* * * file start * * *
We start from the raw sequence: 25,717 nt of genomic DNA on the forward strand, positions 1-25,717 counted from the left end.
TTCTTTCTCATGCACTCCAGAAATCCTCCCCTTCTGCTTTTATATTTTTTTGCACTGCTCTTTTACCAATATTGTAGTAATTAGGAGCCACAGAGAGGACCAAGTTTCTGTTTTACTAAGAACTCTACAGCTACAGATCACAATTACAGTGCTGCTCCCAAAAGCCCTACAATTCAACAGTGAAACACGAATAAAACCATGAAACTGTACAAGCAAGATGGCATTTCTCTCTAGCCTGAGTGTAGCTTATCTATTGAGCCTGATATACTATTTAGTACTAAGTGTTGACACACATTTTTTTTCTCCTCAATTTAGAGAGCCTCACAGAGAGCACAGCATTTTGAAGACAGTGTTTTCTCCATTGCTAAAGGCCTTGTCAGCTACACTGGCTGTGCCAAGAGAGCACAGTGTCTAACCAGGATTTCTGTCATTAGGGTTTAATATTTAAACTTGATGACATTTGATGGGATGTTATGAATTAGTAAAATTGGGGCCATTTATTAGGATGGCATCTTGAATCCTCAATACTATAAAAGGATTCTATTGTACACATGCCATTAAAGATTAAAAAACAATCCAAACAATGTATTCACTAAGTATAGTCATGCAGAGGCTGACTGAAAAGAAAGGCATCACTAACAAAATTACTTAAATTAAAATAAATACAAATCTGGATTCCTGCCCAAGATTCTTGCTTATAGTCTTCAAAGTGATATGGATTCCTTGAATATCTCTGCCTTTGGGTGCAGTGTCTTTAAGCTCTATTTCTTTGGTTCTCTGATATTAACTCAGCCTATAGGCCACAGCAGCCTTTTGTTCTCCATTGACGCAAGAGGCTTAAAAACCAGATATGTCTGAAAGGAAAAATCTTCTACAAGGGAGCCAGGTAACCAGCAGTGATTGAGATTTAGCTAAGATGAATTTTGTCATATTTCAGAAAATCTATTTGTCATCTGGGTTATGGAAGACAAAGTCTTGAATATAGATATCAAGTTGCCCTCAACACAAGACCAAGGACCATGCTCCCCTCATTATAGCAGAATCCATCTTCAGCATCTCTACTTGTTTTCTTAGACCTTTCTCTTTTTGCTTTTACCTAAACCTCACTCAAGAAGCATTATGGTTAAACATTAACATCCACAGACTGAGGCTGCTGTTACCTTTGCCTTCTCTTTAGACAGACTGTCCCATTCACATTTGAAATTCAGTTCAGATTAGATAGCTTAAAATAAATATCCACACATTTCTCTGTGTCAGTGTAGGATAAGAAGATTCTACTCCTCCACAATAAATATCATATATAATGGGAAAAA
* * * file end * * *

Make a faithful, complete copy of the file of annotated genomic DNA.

We start from the raw sequence: 25,717 nt of genomic DNA on the forward strand, positions 1-25,717 counted from the left end.
TTCTTTCTCATGCACTCCAGAAATCCTCCCCTTCTGCTTTTATATTTTTTTGCACTGCTCTTTTACCAATATTGTAGTAATTAGGAGCCACAGAGAGGACCAAGTTTCTGTTTTACTAAGAACTCTACAGCTACAGATCACAATTACAGTGCTGCTCCCAAAAGCCCTACAATTCAACAGTGAAACACGAATAAAACCATGAAACTGTACAAGCAAGATGGCATTTCTCTCTAGCCTGAGTGTAGCTTATCTATTGAGCCTGATATACTATTTAGTACTAAGTGTTGACACACATTTTTTTTCTCCTCAATTTAGAGAGCCTCACAGAGAGCACAGCATTTTGAAGACAGTGTTTTCTCCATTGCTAAAGGCCTTGTCAGCTACACTGGCTGTGCCAAGAGAGCACAGTGTCTAACCAGGATTTCTGTCATTAGGGTTTAATATTTAAACTTGATGACATTTGATGGGATGTTATGAATTAGTAAAATTGGGGCCATTTATTAGGATGGCATCTTGAATCCTCAATACTATAAAAGGATTCTATTGTACACATGCCATTAAAGATTAAAAAACAATCCAAACAATGTATTCACTAAGTATAGTCATGCAGAGGCTGACTGAAAAGAAAGGCATCACTAACAAAATTACTTAAATTAAAATAAATACAAATCTGGATTCCTGCCCAAGATTCTTGCTTATAGTCTTCAAAGTGATATGGATTCCTTGAATATCTCTGCCTTTGGGTGCAGTGTCTTTAAGCTCTATTTCTTTGGTTCTCTGATATTAACTCAGCCTATAGGCCACAGCAGCCTTTTGTTCTCCATTGACGCAAGAGGCTTAAAAACCAGATATGTCTGAAAGGAAAAATCTTCTACAAGGGAGCCAGGTAACCAGCAGTGATTGAGATTTAGCTAAGATGAATTTTGTCATATTTCAGAAAATCTATTTGTCATCTGGGTTATGGAAGACAAAGTCTTGAATATAGATATCAAGTTGCCCTCAACACAAGACCAAGGACCATGCTCCCCTCATTATAGCAGAATCCATCTTCAGCATCTCTACTTGTTTTCTTAGACCTTTCTCTTTTTGCTTTTACCTAAACCTCACTCAAGAAGCATTATGGTTAAACATTAACATCCACAGACTGAGGCTGCTGTTACCTTTGCCTTCTCTTTAGACAGACTGTCCCATTCACATTTGAAATTCAGTTCAGATTAGATAGCTTAAAATAAATATCCACACATTTCTCTGTGTCAGTGTAGGATAAGAAGATTCTACTCCTCCACAATAAATATCATATATAATGGGAAAAA